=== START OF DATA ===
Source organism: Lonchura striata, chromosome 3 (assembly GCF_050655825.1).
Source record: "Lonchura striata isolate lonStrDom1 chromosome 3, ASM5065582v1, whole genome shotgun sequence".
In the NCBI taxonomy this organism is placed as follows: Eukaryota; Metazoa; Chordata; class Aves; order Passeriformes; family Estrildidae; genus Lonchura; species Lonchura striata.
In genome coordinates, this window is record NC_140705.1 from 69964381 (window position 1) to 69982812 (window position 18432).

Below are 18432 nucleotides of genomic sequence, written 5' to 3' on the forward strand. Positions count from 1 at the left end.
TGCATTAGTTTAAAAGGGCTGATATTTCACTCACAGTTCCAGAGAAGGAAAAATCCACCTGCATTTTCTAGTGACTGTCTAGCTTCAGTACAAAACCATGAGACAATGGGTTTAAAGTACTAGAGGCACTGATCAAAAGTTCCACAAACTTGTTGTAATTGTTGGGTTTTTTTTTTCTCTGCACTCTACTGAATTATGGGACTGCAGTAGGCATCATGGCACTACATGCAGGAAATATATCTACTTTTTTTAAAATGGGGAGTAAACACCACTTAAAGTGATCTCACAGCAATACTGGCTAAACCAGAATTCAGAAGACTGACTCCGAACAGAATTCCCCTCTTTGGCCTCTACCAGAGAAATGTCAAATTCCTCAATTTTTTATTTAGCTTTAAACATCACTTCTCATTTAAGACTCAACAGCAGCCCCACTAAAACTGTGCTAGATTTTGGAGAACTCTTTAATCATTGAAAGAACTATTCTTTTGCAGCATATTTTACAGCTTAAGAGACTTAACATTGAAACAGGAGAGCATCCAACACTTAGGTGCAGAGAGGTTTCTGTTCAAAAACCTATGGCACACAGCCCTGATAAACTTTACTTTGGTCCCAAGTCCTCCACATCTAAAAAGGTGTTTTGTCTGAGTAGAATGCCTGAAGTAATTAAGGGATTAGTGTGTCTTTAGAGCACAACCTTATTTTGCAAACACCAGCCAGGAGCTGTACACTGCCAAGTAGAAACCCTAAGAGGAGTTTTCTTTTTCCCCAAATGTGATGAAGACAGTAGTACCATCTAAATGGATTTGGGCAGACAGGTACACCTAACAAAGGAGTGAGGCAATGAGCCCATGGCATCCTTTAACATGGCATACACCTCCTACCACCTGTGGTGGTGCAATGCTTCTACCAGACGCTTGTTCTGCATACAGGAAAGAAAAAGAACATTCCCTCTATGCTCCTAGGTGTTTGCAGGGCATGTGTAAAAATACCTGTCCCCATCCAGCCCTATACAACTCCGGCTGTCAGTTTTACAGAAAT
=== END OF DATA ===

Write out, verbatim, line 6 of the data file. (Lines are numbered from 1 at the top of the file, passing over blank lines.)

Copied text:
TGCATTAGTTTAAAAGGGCTGATATTTCACTCACAGTTCCAGAGAAGGAAAAATCCACCTGCATTTTCTAGTGACTGTCTAGCTTCAGTACAAAACCATGAGACAATGGGTTTAAAGTACTAGAGGCACTGATCAAAAGTTCCACAAACTTGTTGTAATTGTTGGGTTTTTTTTTTCTCTGCACTCTACTGAATTATGGGACTGCAGTAGGCATCATGGCACTACATGCAGGAAATATATCTACTTTTTTTAAAATGGGGAGTAAACACCACTTAAAGTGATCTCACAGCAATACTGGCTAAACCAGAATTCAGAAGACTGACTCCGAACAGAATTCCCCTCTTTGGCCTCTACCAGAGAAATGTCAAATTCCTCAATTTTTTATTTAGCTTTAAACATCACTTCTCATTTAAGACTCAACAGCAGCCCCACTAAAACTGTGCTAGATTTTGGAGAACTCTTTAATCATTGAAAGAACTATTCTTTTGCAGCATATTTTACAGCTTAAGAGACTTAACATTGAAACAGGAGAGCATCCAACACTTAGGTGCAGAGAGGTTTCTGTTCAAAAACCTATGGCACACAGCCCTGATAAACTTTACTTTGGTCCCAAGTCCTCCACATCTAAAAAGGTGTTTTGTCTGAGTAGAATGCCTGAAGTAATTAAGGGATTAGTGTGTCTTTAGAGCACAACCTTATTTTGCAAACACCAGCCAGGAGCTGTACACTGCCAAGTAGAAACCCTAAGAGGAGTTTTCTTTTTCCCCAAATGTGATGAAGACAGTAGTACCATCTAAATGGATTTGGGCAGACAGGTACACCTAACAAAGGAGTGAGGCAATGAGCCCATGGCATCCTTTAACATGGCATACACCTCCTACCACCTGTGGTGGTGCAATGCTTCTACCAGACGCTTGTTCTGCATACAGGAAAGAAAAAGAACATTCCCTCTATGCTCCTAGGTGTTTGCAGGGCATGTGTAAAAATACCTGTCCCCATCCAGCCCTATACAACTCCGGCTGTCAGTTTTACAGAAAT